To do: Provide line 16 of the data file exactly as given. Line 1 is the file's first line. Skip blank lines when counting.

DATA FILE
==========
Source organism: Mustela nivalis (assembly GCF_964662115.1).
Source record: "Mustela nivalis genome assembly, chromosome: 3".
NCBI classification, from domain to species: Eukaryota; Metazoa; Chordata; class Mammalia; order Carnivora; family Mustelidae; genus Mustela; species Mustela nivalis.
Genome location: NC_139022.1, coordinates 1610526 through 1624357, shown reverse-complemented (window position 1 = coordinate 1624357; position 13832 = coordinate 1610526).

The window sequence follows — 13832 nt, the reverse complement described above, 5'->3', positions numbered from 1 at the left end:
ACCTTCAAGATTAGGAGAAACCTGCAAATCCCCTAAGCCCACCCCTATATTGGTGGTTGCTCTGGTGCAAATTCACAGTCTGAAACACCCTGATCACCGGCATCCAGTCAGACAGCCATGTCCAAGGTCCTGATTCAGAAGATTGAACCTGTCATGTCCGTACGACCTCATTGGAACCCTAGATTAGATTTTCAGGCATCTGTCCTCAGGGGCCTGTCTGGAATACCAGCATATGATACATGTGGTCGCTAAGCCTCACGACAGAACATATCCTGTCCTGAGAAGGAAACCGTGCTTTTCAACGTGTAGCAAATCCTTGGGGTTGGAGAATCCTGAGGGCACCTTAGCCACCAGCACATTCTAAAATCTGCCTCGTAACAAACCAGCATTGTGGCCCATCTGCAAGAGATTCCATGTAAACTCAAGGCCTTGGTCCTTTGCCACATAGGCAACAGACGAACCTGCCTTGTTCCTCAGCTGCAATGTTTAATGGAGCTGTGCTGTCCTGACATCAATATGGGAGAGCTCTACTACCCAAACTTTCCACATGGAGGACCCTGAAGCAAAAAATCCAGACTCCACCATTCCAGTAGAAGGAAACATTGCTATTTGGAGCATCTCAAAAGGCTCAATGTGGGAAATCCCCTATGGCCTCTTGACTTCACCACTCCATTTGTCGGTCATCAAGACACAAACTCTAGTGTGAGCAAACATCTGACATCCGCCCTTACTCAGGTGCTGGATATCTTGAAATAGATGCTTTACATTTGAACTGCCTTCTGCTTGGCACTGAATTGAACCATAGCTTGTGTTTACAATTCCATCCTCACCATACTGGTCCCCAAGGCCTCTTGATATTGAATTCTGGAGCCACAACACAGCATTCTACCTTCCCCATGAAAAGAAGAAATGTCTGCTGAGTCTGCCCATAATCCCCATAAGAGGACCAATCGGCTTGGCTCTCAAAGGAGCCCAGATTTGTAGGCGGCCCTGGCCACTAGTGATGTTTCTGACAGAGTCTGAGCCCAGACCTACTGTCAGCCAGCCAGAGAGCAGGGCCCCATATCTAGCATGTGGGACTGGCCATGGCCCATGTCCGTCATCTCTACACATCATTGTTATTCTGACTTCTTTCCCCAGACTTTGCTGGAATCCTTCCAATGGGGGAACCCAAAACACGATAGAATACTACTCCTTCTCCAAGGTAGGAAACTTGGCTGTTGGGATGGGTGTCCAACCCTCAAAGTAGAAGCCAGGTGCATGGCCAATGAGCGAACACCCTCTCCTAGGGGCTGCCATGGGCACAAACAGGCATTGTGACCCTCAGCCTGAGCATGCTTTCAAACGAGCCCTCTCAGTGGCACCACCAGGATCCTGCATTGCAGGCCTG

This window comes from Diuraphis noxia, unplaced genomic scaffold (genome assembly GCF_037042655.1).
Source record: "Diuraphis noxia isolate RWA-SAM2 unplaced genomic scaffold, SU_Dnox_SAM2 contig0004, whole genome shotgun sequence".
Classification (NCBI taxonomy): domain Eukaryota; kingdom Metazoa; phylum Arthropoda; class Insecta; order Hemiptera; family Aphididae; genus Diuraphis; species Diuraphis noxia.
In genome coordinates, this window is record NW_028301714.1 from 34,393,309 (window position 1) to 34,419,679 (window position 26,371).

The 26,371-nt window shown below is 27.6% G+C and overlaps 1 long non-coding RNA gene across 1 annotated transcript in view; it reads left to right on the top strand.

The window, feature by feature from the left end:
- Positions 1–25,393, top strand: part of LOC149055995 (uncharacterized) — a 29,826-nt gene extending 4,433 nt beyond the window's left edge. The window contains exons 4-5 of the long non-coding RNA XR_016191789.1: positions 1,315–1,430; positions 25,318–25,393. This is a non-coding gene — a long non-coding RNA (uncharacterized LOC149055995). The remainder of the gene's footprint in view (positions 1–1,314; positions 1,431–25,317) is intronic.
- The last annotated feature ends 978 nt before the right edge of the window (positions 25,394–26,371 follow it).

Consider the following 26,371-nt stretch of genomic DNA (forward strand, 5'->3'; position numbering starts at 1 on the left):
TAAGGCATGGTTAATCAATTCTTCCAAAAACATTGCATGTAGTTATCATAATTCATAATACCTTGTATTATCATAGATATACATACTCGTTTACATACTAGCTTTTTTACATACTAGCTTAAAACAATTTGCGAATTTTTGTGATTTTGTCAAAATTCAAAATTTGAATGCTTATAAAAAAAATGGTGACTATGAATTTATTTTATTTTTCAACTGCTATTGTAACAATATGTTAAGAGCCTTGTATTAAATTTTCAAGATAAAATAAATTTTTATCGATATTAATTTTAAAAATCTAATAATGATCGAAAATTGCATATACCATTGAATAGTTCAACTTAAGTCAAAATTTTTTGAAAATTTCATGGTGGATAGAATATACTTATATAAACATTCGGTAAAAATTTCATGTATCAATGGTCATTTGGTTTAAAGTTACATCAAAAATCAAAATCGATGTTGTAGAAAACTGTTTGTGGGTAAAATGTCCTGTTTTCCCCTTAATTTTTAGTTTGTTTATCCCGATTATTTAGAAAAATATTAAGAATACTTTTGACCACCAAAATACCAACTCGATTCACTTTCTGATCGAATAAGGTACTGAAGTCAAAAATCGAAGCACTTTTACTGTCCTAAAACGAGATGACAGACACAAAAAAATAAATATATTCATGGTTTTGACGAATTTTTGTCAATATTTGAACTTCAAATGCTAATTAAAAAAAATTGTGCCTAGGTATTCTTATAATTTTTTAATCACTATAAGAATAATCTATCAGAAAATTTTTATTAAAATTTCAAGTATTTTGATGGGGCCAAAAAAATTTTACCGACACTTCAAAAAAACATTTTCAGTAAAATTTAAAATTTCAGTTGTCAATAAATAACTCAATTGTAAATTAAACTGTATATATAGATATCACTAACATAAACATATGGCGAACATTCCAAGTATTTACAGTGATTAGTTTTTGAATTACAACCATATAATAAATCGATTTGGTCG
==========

TAAGGCATGGTTAATCAATTCTTCCAAAAACATTGCATGTAGTTATCATAATTCATAATACCTTGTATTATCATAGATATACATACTCGTTTACATACTAGCTTTTTTACATACTAGCTTAAAACAATTTGCGAATTTTTGTGATTTTGTCAAAATTCAAAATTTGAATGCTTATAAAAAAAATGGTGACTATGAATTTATTTTATTTTTCAACTGCTATTGTAACAATATGTTAAGAGCCTTGTATTAAATTTTCAAGATAAAATAAATTTTTATCGATATTAATTTTAAAAATCTAATAATGATCGAAAATTGCATATACCATTGAATAGTTCAACTTAAGTCAAAATTTTTTGAAAATTTCATGGTGGATAGAATATACTTATATAAACATTCGGTAAAAATTTCATGTATCAATGGTCATTTGGTTTAAAGTTACATCAAAAATCAAAATCGATGTTGTAGAAAACTGTTTGTGGGTAAAATGTCCTGTTTTCCCCTTAATTTTTAGTTTGTTTATCCCGATTATTTAGAAAAATATTAAGAATACTTTTGACCACCAAAATACCAACTCGATTCACTTTCTGATCGAATAAGGTACTGAAGTCAAAAATCGAAGCACTTTTACTGTCCTAAAACGAGATGACAGACACAAAAAAATAAATATATTCATGGTTTTGACGAATTTTTGTCAATATTTGAACTTCAAATGCTAATTAAAAAAAATTGTGCCTAGGTATTCTTATAATTTTTTAATCACTATAAGAATAATCTATCAGAAAATTTTTATTAAAATTTCAAGTATTTTGATGGGGCCAAAAAAATTTTACCGACACTTCAAAAAAACATTTTCAGTAAAATTTAAAATTTCAGTTGTCAATAAATAACTCAATTGTAAATTAAACTGTATATATAGATATCACTAACATAAACATATGGCGAACATTCCAAGTATTTACAGTGATTAGTTTTTGAATTACAACCATATAATAAATCGATTTGGTCG